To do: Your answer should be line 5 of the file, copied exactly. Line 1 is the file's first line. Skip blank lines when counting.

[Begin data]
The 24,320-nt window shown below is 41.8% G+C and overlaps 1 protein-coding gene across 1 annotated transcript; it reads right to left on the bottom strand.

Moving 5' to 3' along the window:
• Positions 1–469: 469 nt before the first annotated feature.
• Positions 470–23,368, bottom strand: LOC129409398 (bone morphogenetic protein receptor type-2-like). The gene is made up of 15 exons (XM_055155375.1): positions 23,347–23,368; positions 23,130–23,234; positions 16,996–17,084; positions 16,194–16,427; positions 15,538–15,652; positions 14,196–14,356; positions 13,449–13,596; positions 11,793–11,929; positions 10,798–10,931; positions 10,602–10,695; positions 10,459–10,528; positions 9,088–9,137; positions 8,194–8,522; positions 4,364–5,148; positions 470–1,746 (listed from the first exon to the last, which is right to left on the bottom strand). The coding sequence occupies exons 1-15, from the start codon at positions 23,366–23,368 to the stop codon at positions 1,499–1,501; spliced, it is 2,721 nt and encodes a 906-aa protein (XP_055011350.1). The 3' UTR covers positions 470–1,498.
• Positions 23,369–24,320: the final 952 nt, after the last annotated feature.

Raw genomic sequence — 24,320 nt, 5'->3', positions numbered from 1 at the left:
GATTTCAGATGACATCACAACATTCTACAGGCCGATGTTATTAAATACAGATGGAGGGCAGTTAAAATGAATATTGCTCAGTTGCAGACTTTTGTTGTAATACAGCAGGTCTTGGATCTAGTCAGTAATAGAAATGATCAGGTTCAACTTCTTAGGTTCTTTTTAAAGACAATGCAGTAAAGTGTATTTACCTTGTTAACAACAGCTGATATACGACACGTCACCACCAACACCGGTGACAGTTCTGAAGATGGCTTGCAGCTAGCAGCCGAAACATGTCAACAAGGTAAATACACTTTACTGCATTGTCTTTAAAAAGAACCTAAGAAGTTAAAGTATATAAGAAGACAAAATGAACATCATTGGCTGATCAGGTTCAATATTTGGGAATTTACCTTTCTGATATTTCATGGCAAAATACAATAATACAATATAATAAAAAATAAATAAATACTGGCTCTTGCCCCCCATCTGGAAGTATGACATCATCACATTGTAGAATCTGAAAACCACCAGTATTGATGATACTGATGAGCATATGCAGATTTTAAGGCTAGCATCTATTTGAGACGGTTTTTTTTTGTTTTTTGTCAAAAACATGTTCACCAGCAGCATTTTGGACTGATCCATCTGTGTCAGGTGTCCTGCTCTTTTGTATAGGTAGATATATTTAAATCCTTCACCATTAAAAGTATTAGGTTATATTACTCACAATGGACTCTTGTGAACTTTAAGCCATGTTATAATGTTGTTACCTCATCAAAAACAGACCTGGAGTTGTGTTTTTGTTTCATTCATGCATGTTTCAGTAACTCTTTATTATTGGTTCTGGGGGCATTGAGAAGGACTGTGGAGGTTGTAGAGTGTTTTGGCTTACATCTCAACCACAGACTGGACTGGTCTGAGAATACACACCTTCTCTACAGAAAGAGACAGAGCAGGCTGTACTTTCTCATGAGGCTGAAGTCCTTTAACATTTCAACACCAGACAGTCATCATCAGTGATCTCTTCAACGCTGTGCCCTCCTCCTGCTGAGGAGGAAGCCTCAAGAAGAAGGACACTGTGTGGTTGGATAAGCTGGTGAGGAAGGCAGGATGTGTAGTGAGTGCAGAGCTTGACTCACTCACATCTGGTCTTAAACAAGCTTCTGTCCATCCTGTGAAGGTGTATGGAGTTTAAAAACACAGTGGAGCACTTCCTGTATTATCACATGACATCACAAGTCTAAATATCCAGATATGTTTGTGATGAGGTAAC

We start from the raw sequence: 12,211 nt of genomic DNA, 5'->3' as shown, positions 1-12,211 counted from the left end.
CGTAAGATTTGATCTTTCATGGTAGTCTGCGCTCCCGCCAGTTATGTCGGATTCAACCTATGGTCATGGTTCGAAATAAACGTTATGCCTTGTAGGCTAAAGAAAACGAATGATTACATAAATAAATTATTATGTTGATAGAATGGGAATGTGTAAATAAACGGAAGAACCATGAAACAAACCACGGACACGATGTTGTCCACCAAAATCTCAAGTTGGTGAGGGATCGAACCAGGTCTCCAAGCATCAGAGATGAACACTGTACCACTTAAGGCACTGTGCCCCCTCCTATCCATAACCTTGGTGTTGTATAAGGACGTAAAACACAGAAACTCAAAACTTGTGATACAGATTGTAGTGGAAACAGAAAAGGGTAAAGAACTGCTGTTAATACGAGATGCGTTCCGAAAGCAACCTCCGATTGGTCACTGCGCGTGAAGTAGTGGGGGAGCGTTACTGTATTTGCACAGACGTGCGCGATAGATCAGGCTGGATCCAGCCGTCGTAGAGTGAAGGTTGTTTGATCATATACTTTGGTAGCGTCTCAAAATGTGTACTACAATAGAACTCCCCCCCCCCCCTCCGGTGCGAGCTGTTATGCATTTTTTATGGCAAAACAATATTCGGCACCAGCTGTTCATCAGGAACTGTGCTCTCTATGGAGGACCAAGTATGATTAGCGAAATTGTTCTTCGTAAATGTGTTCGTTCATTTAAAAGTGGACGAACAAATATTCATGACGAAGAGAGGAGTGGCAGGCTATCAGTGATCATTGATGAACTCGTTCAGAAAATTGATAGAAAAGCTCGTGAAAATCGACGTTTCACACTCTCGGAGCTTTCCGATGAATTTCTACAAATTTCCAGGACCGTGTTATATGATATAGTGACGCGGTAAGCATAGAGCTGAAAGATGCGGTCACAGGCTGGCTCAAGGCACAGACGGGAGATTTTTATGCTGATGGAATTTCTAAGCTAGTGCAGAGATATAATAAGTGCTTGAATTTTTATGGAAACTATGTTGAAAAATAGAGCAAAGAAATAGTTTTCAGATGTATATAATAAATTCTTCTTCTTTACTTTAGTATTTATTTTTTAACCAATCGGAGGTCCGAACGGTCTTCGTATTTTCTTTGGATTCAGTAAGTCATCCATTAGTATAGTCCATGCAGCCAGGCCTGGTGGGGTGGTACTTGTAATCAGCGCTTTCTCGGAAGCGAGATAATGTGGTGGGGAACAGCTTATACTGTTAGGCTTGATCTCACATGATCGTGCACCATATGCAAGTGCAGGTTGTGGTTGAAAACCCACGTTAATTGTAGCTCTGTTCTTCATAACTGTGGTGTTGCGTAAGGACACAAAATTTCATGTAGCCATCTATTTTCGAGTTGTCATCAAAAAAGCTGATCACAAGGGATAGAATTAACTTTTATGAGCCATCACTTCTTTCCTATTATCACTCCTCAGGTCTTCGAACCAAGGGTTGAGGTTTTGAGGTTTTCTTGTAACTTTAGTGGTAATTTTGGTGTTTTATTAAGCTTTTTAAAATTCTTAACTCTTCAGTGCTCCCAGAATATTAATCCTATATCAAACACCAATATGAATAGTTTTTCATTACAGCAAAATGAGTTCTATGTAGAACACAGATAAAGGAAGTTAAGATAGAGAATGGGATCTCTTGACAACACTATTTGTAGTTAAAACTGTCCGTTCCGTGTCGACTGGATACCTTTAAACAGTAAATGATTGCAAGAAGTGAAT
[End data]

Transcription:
• Positions 23,369–24,320: the final 952 nt, after the last annotated feature.